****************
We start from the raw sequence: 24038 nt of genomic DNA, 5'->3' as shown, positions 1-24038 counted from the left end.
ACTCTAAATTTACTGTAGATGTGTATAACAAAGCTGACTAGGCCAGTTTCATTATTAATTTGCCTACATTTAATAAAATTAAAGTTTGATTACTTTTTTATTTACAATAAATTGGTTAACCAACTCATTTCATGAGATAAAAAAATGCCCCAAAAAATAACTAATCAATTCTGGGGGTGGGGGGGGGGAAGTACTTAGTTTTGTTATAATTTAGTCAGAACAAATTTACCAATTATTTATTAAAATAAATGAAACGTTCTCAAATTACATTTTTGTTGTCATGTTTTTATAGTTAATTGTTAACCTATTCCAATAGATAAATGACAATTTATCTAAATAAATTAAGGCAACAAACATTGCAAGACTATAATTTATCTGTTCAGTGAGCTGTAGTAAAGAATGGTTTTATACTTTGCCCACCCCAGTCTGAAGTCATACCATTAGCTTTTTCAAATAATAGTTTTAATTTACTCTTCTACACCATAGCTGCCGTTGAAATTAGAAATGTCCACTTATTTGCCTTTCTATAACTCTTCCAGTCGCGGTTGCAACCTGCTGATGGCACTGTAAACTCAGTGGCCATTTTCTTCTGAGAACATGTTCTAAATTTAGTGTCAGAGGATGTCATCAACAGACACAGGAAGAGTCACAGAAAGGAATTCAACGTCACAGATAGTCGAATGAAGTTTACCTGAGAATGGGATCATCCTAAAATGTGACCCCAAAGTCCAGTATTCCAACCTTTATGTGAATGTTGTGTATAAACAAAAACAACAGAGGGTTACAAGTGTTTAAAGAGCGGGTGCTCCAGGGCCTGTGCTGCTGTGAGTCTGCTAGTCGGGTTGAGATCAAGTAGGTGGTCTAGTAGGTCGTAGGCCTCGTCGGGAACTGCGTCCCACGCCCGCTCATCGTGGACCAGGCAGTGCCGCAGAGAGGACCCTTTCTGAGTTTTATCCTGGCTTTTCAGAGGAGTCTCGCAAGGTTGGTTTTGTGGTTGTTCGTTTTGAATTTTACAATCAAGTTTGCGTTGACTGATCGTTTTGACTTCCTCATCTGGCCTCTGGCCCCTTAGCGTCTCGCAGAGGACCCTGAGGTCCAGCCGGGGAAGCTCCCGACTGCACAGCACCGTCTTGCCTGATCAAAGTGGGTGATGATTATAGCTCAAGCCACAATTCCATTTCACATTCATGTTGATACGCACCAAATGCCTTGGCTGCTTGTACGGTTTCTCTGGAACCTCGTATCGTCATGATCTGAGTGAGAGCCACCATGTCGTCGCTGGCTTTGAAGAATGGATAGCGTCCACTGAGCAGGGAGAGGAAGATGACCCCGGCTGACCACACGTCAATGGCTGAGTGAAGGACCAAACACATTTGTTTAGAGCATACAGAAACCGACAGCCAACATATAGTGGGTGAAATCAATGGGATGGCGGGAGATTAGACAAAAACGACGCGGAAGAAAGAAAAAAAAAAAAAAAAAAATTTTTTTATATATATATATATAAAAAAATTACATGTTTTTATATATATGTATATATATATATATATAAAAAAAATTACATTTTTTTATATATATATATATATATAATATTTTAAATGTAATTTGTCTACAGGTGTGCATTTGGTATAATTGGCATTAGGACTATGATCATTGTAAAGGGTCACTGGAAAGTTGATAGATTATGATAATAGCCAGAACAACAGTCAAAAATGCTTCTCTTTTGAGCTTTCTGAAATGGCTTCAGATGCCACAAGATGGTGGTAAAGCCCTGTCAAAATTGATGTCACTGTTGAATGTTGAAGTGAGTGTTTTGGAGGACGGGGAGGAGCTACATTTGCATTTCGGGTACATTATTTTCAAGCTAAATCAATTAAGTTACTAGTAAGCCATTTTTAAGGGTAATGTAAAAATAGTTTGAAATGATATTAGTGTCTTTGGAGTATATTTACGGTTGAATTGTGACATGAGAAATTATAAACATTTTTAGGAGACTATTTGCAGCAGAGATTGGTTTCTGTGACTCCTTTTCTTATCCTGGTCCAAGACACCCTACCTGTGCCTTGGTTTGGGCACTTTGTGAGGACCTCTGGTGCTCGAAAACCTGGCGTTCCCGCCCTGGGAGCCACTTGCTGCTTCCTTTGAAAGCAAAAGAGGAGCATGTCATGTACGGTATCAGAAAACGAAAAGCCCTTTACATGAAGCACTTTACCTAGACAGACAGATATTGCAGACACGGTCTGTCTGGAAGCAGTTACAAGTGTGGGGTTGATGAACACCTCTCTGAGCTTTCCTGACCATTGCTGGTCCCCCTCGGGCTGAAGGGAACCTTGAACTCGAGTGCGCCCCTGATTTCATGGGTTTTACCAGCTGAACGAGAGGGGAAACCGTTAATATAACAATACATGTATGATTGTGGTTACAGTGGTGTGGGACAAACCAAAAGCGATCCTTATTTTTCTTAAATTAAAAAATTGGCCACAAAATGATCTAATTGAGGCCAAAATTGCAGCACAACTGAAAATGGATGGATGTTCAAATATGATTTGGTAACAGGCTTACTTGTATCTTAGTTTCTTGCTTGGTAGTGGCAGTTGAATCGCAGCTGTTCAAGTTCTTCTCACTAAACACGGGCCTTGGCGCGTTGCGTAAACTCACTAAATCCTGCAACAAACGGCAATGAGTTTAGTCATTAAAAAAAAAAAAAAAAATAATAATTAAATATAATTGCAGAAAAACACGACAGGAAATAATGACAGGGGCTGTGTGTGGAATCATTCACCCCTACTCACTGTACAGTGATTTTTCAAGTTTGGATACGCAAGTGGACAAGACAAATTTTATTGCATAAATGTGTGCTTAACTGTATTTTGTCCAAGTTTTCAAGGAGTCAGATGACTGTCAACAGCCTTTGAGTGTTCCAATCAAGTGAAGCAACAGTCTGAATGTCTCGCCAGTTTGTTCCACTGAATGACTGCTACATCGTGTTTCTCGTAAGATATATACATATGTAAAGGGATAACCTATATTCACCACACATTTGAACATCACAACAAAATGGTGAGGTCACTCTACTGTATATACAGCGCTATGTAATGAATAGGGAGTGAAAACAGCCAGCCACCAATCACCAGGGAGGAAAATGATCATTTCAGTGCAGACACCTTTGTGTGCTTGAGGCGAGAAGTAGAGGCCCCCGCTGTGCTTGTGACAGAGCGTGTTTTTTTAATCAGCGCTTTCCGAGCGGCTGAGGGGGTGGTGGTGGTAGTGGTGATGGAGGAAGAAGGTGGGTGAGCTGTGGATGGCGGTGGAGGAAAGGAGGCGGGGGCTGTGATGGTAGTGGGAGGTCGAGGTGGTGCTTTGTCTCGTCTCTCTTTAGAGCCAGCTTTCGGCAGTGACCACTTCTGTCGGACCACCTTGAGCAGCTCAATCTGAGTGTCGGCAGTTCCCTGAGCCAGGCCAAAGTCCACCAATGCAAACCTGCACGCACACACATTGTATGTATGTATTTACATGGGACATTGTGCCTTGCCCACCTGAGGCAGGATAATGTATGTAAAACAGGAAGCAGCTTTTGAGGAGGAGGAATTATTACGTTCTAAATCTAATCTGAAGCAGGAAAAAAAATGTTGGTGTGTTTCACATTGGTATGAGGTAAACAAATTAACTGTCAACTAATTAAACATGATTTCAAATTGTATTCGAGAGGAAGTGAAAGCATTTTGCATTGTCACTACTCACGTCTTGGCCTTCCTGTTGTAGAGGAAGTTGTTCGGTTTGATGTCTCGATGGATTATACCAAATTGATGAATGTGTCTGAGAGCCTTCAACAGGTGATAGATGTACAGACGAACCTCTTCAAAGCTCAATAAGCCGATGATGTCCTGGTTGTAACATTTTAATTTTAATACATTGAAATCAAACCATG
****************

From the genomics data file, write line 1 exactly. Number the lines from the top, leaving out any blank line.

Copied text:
We start from the raw sequence: 24038 nt of genomic DNA, 5'->3' as shown, positions 1-24038 counted from the left end.